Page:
2 parts: fetching and rendering


  1. Put URL in the queue to fetch
  2. Resolve the ip address of the hostname of the URL
  3. Open a TCP connection to the Host
  4. If HTTPS, intiiate and finish a TLS handshake
  5. Send the request for the page URL


  1. Receive response
  2. Parse Base HTML then trigger fetches for objects on the page
  3. If the critical objects on the page have been received - start rendering
  4. As additional objects are received - continue to parse and render until done

The above processes need to be done for every click - straining the network and devices.

Critical performance#

Challenges on the network

  • Latency - how long it takes for an ip packet to get from one point to another
  • Round trip time (RTT) - double the latency
  • bandwidth - Amount of data a connection can handle at a time
  • DNS lookup - The internets phonebook - only needs to lookup once per hostname
  • Connection time - three way TCP handshake. SYN -> SYN, ACK -> ACK
  • TSL Negotation time - More round trips and processing time

Challenges on the server

  • Time to First Byte (TTFB) - Time from when a browser sends a request to acquiring the first byte
  • Content download time - Time to last byte (TTLB)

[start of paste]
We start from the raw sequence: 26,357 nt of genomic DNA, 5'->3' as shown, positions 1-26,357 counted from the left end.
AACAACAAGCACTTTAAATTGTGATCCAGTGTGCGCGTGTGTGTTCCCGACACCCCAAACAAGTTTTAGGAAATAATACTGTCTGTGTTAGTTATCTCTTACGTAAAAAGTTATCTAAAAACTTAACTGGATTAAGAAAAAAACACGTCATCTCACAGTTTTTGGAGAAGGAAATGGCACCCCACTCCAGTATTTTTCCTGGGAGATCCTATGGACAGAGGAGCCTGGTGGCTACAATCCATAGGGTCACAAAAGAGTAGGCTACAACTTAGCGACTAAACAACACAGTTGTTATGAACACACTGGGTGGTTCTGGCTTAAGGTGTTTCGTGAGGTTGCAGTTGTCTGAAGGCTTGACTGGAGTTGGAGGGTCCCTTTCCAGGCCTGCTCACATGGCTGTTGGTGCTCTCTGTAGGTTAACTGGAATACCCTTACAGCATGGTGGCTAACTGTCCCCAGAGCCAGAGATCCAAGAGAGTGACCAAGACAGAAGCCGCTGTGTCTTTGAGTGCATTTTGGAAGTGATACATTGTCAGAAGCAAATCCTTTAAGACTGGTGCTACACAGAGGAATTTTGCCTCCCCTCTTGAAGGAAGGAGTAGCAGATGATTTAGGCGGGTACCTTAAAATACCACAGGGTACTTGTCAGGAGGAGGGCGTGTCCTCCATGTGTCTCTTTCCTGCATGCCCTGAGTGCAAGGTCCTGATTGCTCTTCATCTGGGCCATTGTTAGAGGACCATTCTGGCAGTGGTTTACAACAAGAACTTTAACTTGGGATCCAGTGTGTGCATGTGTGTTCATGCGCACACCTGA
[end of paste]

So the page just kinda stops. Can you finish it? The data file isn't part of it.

• Start Render Time - How quickly a client can put something on the screen for the user
  • Document Complete (Page Load Time) - Time a page is considered done by the client

Internet movement to more:

  • More bytes
  • More objects
  • More complexity
  • More hostnames
  • More TCP sockets
The problems with HTTP/1#
  • Head of line blocking
    • a browser usually wants many objects from a particular host.
    • Each asset needs its own connection - it doesn’t use a single connection.
    • If any of those requests or responses have a problem - subsequent requests are blocked.
    • Modern browsers open up to 6 connections per host.
  • Inefficient use of TCP
    • built in congestion avoidance mechanisms.
    • It is not the fastest but it is the most reliable.
    • Central to this is the congestion window - the number of tcp packets a client can send before being acknowledged by the receiver.

An internet protocol packet is a series of bytes encapsulated in a dataframe. The most data one packet can transmit is 1460 bytes.

Sending one packet at a time is not terribly efficient. TCP has a slow start to feel out the network first to not congest it. The window size will be calculated during the slow start.

Modern operating systems commonly use an initial congestion window size between 4 and 10 packets, meaning only 5840 bytes can be sent before needing an acknowledgement.